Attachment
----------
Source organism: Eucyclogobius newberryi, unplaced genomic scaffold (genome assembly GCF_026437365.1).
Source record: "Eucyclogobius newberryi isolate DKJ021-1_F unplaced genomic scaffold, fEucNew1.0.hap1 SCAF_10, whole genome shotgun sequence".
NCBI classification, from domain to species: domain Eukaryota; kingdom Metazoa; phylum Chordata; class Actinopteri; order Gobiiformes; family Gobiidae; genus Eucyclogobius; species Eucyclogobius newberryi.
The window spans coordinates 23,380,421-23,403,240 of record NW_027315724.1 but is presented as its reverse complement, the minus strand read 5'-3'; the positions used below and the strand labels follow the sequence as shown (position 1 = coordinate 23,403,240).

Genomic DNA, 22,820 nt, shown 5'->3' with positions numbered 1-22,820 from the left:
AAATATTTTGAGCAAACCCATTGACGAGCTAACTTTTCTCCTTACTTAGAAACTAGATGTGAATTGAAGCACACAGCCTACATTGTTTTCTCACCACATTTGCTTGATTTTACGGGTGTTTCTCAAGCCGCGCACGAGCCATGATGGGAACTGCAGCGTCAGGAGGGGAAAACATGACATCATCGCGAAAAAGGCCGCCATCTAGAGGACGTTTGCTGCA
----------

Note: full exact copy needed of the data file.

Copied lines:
Source organism: Eucyclogobius newberryi, unplaced genomic scaffold (genome assembly GCF_026437365.1).
Source record: "Eucyclogobius newberryi isolate DKJ021-1_F unplaced genomic scaffold, fEucNew1.0.hap1 SCAF_10, whole genome shotgun sequence".
NCBI classification, from domain to species: domain Eukaryota; kingdom Metazoa; phylum Chordata; class Actinopteri; order Gobiiformes; family Gobiidae; genus Eucyclogobius; species Eucyclogobius newberryi.
The window spans coordinates 23,380,421-23,403,240 of record NW_027315724.1 but is presented as its reverse complement, the minus strand read 5'-3'; the positions used below and the strand labels follow the sequence as shown (position 1 = coordinate 23,403,240).

Genomic DNA, 22,820 nt, shown 5'->3' with positions numbered 1-22,820 from the left:
AAATATTTTGAGCAAACCCATTGACGAGCTAACTTTTCTCCTTACTTAGAAACTAGATGTGAATTGAAGCACACAGCCTACATTGTTTTCTCACCACATTTGCTTGATTTTACGGGTGTTTCTCAAGCCGCGCACGAGCCATGATGGGAACTGCAGCGTCAGGAGGGGAAAACATGACATCATCGCGAAAAAGGCCGCCATCTAGAGGACGTTTGCTGCA